Justice Toussaint left her position as a Manhattan court attorney at that point and moved her career to Brooklyn. Immediately she became active in local politics and community groups. By 1999, she ran for judge for the first time and lost.
She explained that after the upset, she went home and found a message from Marty Markowitz, the future borough president, waiting for her on her answering machine. He was a state senator at the time, and even though the two barely knew each other, he explained that he lost his first election as well and encouraged her to try again.
Toussaint ran for Civil Court again in 2002, but this time she successfully became the first Trinidadian-American to be elected to office in New York State. In 2010, then-Judge Toussaint was assigned as an acting Supreme Court justice. In 2014, she was elected as a Kings County Supreme Court Justice.
She has handled many matters from the bench over the years. Starting in 2003, she sat in Criminal Court, in May 2005 she moved to Family Court, in 2008 she was moved to Civil Court and then she came back to Family Court in 2010. As an acting Supreme Court Justice, she presided over civil trials with a general civil inventory of approximately 1,000 matters. In 2012, she began hearing foreclosure cases.
“It makes such a big difference for me knowing that I can make a difference in people’s lives,” Justice Toussaint said. “I can help resolve issues that they could not resolve themselves.
“I remember early in my career I was trying a case and there was an elderly black woman on the jury,” she continued. “Whenever I looked over at her, she gave me the biggest smile. Afterward, when I was speaking with the jurors, she said to me, ‘You know, you may not have noticed, but I was smiling all of the time because it is so wonderful to see this young black woman sitting on the bench, when I was growing up that was unheard of.’ You make such a big difference when people see someone they can relate to.”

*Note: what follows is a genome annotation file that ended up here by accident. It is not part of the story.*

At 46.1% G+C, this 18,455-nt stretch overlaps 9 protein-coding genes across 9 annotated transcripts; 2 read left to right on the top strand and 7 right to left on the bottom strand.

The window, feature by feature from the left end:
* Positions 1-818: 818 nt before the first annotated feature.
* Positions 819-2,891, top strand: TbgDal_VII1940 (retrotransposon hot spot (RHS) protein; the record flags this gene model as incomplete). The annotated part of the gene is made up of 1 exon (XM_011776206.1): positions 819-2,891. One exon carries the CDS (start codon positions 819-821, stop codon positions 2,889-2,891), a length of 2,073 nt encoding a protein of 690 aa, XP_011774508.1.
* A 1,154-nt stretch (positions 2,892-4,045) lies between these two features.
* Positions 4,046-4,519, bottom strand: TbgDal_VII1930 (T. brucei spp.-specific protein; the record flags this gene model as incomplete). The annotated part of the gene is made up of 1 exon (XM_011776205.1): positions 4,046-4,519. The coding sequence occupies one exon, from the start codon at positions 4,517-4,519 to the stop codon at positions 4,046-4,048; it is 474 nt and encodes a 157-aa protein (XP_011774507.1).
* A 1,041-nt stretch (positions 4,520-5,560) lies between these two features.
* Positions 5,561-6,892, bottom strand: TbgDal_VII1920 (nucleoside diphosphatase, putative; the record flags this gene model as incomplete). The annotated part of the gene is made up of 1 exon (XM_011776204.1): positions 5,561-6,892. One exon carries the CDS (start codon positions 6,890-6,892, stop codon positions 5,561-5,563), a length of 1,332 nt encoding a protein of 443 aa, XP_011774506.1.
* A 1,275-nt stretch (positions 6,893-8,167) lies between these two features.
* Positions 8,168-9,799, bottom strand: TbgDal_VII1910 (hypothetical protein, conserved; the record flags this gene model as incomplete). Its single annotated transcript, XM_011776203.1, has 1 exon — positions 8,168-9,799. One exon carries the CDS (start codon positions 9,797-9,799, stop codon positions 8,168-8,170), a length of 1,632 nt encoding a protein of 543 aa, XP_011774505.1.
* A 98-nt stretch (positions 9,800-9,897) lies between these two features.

In 2020, Justice Toussaint was appointed to the Appellate Term for the 2nd, 11th and 13th Judicial Districts. She hears appeals from cases from the Criminal Court, the Civil Court, Small Claims and Housing courts. It was a job she applied for, but didn’t think she would get.
“I didn’t do any politicking or anything, but apparently there are enough people that respect the work that I do and think I’m a good job that I got it. It’s good to know that there was support in the community for my elevation to the Appellate Term,” she said.
Justice Toussaint explained that her success means that she has a responsibility to help others, which is why she remains active in her community. She regularly attends the Beulah Church of the Nazarene, where she has organized the Beulah Scholarship Committee that distributes five $1,000 annual scholarships.
She also serves as the board chairperson of Hope City Empowerment Center Inc., a church-affiliated community outreach not-for-profit corporation that operates a senior program. Hope City’s food pantry serves more than 13,000 families annually.
From 1999 until 2013, she was a trustee at Eastern Nazarene College and served as secretary of the board and vice chair of the academic committee. She volunteers with the Legal Outreach College Preparatory program that mentors high school students, and for 12 years, from 1993 until 2005, she served as a board member and chairperson of the Protestant Board of Guardians Inc., a social service organization which provided family preservation and foster care services to the Central Brooklyn community.
“The duty to share with others the benefits of the American Dream with which I as an immigrant have been blessed fuels much of my community involvement,” said Justice Toussaint.